It is undeniable that water is probably one of the most important elements required to sustain life. Over 70% of the world is covered with water but only a fraction of the almost 8 billion people on the planet, have access to clean drinking water. Our World Data stated in one of their studies that only 1 in 4 people have access to clean drinking water.
The majority of clean drinking water is only accessible by first-world nations but even then it’s only the people who can afford the services. Often the lower-middle-class groups of people have limited access. Though some of the reasons may revolve around geographical and climatic, a big portion of this underlying issue rises from the unequal distribution of groundwater. That is the agenda for World Water Day, 2022.
Apart from raising awareness of 2.2 billion people who don’t have access to clean and safe drinking water, this year, the emphasis lies on groundwater. In aquifers, which are rock, sand, and gravel formations that can store surface water, groundwater is found underground. Groundwater feeds springs, rivers, lakes and wetlands, and seeps into oceans. Groundwater is recharged mainly from rain and snowfall infiltrating the ground. Groundwater can be extracted to the surface by pumps and wells.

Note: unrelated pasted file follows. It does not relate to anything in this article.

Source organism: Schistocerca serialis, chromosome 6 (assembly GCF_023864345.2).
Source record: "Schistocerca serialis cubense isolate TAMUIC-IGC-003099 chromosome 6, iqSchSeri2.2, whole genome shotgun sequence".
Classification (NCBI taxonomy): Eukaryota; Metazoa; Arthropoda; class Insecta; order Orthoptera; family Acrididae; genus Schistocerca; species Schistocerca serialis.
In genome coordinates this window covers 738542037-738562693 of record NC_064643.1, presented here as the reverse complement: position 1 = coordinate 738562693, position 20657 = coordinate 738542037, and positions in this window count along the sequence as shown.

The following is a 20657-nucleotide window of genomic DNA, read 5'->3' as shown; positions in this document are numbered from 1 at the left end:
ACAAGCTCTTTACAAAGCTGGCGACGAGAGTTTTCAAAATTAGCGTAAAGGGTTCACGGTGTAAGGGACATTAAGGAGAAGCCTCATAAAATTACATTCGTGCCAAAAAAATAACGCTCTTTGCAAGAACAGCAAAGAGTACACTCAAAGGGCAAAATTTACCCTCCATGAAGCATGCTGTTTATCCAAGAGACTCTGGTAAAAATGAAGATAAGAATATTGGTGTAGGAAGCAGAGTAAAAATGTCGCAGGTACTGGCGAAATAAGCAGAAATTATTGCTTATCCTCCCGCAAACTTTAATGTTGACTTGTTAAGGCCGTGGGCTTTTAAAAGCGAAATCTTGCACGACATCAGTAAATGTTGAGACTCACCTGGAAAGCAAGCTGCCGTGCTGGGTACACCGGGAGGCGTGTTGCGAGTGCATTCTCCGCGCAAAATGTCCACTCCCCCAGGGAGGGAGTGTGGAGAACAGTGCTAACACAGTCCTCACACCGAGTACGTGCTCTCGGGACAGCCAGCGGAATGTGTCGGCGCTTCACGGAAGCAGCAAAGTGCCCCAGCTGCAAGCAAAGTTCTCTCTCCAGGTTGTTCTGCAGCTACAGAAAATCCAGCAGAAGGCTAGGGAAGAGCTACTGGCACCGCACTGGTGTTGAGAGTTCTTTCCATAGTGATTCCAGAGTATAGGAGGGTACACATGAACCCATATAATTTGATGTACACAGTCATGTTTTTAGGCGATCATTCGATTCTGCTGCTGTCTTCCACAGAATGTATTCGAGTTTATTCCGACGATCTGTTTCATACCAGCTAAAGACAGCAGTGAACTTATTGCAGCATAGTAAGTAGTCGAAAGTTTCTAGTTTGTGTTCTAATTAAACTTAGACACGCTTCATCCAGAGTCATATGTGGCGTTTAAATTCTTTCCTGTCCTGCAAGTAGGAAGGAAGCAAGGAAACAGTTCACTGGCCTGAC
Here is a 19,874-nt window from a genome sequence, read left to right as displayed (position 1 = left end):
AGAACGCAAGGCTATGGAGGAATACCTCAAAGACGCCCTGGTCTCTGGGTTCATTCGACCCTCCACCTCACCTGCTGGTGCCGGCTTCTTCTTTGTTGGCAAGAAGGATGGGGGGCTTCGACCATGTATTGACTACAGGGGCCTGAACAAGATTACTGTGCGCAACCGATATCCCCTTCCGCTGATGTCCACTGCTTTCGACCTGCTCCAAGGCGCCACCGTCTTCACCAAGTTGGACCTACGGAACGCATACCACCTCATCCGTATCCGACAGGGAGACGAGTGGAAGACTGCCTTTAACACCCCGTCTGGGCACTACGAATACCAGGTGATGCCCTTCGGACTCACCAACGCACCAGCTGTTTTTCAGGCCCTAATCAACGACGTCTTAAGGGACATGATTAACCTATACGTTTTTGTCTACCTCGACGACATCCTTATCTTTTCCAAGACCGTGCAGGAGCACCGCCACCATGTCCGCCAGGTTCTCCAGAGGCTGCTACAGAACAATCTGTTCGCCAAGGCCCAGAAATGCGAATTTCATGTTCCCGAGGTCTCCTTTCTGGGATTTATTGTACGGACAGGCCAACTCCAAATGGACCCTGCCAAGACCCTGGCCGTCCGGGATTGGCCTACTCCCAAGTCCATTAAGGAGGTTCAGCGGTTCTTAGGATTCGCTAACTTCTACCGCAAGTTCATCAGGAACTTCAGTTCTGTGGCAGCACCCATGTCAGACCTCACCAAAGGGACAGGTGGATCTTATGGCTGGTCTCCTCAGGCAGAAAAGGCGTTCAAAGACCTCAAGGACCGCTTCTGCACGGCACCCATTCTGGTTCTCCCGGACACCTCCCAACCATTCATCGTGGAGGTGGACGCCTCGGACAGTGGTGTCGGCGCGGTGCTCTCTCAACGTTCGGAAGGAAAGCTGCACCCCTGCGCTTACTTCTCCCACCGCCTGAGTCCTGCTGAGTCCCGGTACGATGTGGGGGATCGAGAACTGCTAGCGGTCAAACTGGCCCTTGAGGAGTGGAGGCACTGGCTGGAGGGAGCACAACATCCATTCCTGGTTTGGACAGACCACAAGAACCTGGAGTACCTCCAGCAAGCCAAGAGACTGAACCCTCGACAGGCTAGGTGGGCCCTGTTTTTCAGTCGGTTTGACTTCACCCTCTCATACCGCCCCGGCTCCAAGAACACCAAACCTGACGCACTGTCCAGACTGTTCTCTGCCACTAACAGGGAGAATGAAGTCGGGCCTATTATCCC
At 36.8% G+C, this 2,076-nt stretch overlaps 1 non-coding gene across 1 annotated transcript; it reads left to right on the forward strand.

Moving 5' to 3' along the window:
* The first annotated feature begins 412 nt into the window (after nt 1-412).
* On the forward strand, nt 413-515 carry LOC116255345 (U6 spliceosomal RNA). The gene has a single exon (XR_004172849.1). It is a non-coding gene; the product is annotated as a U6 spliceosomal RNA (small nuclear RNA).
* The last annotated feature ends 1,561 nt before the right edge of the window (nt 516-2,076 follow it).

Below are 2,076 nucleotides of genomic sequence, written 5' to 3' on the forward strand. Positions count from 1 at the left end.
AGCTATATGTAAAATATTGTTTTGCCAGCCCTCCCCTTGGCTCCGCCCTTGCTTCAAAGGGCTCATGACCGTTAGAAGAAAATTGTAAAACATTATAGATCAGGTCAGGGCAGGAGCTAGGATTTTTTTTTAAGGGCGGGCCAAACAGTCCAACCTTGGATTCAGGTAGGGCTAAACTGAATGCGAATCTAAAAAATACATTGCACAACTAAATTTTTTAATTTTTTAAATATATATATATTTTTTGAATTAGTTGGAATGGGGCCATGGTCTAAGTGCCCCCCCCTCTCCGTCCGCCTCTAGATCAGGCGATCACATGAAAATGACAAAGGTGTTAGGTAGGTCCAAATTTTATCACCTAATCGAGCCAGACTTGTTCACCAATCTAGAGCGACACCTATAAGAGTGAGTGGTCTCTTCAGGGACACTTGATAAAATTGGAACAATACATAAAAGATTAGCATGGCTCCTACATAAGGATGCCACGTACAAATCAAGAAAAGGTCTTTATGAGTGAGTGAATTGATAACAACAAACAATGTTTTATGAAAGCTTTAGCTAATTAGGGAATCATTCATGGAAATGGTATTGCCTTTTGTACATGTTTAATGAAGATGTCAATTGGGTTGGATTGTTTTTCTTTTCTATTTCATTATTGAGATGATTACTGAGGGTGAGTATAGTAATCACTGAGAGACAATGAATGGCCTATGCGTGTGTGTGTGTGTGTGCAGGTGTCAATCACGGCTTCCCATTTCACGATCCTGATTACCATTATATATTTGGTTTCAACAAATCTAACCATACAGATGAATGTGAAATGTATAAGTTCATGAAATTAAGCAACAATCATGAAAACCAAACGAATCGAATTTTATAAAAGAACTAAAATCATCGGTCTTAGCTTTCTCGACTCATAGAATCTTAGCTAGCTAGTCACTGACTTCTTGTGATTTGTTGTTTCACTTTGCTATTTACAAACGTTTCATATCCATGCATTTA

Groundwater is essential to life. The majority of arid regions worldwide rely entirely on groundwater for their existence. The groundwater we use for drinking, sanitation, food production, and industrial processes are one of the largest sources of water. Furthermore, it plays a critical role in the healthy functioning of ecosystems such as wetlands and rivers. It is vital to protect them from overexploitation – extracting more water than is replenished by rain and snow – and pollution, which can deplete these resources, increase processing costs, and sometimes even prevent their use. Adapting to climate change and meeting the needs of a growing population will require exploring, protecting, and using groundwater sustainably.
Many areas are over-using groundwater, where more water is extracted from aquifers than is refilled by rain and snow. The problem of groundwater pollution is particularly problematic, as it can take decades or even centuries to recover from. There are places where we do not know how much groundwater lies beneath our feet, which means we might be overlooking a potentially vital water resource. Groundwater exploration, protection, and sustainable usage will be essential to surviving and adapting to climate change and meeting the needs of a growing population.
It’s important that brands and companies understand how serious of an issue this is. They need to do their part and bring awareness to this. Using relevant hashtags such as #saysomethingfortheblueworld and #worldwaterday, along with which country you come from will help bring attention to the issue.
Taking part in the one minute challenge too can help brands raise awareness. The one minute challenge is where brands can talk about how necessary groundwater is and go over certain topics such as